Addendum to a Photo Album by Vladislav Otroshenko


Tempestuous Impetuosity

About three pages into Vladislav Otroshenko’s surreal tragicomedy Addendum to a Photo Album I stopped and thought to myself, “Uh oh, boy am I in trouble.” I paused not because this short novel isn’t quite wonderful—it is—or because the translation is subpar—it isn’t—but rather because I quickly came to the realization that I was going to need to pay very careful attention to what was I was reading if I wanted to understand exactly what was occurring. I’m still not sure that I fully comprehended it all, but man was it an absolute joy to read.

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Happy are the Happy by Yasmina Reza


Clap Your Hands

It’s odd talking about happiness as if it’s somehow this attainable thing always just beyond our reach when the truth is, as soon as we finally realize that one burning desire that we’ve carried for so long, the moment of actual enjoyment is a fleeting one, and then another goal quickly rises to the surface to take it’s place. We’re forever chasing what we think will make us happy, but when that person, that thing, that job, that object of our endless yearning, finally becomes our ours?  We’re never quite satisfied by it, not completely.

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In his most recent novel, John Michael Cummings explores a painful and traumatic intersection of  family and mental illness.  As we mentioned in our review of the book, Don’t Forget Me, Bro is not a heart-warming family tale of redemption and faith, but it is “an engrossing, honest, and empathetic account of the bravery, will-power, and perseverance it takes to endure mental illness on a daily basis.”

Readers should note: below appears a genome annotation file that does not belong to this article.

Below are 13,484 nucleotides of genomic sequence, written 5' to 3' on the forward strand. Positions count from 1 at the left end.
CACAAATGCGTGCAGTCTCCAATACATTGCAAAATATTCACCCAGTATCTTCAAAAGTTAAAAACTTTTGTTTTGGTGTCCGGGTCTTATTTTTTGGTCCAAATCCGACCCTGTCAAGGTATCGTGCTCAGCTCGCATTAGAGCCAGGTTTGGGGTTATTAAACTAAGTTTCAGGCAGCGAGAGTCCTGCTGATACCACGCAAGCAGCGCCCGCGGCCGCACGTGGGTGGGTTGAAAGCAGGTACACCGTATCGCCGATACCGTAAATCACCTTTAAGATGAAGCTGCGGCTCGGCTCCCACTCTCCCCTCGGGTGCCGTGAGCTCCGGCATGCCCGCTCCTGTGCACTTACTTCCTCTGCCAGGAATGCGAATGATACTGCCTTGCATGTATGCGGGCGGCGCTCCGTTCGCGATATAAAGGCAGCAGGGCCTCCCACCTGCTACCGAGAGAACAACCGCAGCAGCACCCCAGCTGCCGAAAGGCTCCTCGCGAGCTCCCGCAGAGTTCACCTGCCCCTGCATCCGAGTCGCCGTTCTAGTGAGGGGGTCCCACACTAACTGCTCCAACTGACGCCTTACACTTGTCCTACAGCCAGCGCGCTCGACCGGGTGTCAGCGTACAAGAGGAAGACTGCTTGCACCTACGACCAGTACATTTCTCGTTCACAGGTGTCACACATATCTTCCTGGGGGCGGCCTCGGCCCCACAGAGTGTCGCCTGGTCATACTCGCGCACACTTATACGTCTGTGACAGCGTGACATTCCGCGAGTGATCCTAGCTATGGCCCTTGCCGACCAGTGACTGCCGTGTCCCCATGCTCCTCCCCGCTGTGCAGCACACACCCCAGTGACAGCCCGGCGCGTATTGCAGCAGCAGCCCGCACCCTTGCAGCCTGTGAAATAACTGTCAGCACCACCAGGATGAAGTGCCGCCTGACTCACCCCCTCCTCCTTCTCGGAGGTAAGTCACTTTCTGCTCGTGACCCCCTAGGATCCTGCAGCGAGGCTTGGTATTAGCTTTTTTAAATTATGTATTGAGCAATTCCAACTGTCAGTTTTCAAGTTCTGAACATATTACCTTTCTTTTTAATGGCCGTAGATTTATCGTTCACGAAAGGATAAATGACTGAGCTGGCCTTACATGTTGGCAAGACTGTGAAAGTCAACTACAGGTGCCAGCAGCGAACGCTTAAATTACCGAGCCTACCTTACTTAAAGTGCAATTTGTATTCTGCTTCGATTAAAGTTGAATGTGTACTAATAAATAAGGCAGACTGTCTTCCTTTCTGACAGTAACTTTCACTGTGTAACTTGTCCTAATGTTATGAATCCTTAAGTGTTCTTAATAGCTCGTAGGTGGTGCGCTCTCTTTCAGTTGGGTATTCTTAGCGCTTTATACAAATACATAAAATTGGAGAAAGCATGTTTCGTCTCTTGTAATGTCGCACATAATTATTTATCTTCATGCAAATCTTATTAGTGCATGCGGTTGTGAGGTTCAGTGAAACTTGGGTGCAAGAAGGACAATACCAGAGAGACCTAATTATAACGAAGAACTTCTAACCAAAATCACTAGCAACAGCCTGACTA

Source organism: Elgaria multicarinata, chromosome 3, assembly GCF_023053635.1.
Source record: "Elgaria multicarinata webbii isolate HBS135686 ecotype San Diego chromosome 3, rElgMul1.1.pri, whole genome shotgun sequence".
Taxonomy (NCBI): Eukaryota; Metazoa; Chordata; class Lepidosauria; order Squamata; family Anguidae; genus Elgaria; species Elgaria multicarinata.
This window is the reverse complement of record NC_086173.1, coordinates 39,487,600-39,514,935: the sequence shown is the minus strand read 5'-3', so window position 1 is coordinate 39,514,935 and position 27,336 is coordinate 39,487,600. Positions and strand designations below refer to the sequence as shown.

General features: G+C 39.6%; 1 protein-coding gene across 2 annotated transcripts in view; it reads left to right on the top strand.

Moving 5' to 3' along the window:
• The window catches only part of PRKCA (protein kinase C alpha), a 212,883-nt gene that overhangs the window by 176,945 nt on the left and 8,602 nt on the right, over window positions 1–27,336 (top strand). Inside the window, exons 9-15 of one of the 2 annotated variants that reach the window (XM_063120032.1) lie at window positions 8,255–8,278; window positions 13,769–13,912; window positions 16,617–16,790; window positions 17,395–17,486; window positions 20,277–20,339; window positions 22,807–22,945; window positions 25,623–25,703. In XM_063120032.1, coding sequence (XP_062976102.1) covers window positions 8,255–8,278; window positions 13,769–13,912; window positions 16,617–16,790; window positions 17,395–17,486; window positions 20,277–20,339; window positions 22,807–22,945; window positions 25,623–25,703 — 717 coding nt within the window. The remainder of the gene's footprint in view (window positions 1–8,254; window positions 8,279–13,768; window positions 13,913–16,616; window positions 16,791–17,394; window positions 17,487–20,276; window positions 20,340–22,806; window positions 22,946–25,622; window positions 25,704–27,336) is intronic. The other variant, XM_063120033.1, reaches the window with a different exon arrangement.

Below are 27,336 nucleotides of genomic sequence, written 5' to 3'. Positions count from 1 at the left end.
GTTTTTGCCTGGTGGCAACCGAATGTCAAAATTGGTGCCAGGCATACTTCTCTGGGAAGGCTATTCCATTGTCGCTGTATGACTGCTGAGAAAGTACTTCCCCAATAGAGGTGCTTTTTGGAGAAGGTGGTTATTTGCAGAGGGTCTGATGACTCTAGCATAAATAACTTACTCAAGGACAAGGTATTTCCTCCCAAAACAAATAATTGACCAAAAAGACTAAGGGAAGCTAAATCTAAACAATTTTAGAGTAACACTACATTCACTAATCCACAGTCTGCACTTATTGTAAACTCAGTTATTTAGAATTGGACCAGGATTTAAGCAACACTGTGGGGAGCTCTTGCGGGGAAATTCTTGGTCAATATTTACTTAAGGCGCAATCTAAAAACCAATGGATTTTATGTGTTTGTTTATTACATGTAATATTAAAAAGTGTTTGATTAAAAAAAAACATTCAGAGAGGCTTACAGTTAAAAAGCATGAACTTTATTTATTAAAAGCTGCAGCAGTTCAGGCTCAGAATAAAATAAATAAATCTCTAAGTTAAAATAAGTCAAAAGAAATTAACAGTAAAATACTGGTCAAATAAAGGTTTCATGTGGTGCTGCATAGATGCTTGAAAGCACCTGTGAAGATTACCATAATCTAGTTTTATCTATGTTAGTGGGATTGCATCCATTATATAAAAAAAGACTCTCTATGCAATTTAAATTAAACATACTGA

This week, we had a chance to get to know John Michael Cummings a little better and to further explore the influences and motivations behind Don’t Forget Me, Bro.  What follows is a heartfelt and poetic conversation about trauma, memory, mental illness, fear, and perseverance…with a little added flair of Bruce Springsteen and The Hardy Boys:

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Don’t Forget Me, Bro by John Michael Cummings


You can’t, you shouldn’t, go home again.  Still you do, and must

John Michael Cummings’s recent novel is a heartbreaking and highly-charged portrait of one family’s struggle with abuse, mental illness, death and grief.  When narrator Mark Barr’s bother dies unexpectedly, he must return to his hometown of Alma, West Virginia after a decade of absence to honor Steve’s last wishes and bury him next to their grandfather.  But when Mark’s family cannot agree on how to handle Steve’s physical remains, emotions run high and each member of the family must face their personal demons before healing can begin.

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Thunderstruck by Elizabeth McCracken


The soul is liquid, and slow to evaporate.  The body’s a bucket and liable to slosh.

A 2014 National Book Award finalist, Thunderstruck has certainly earned its place among competing titles.  Comprised of 9 short stories, Elizabeth McCracken’s collection is nothing short of haunting – and I’m not just saying that because we’re getting close to Halloween.  These unforgettable tales are mesmerizing and devastating as McCracken explores aspects of love, grief, family, death, companionship and loneliness.

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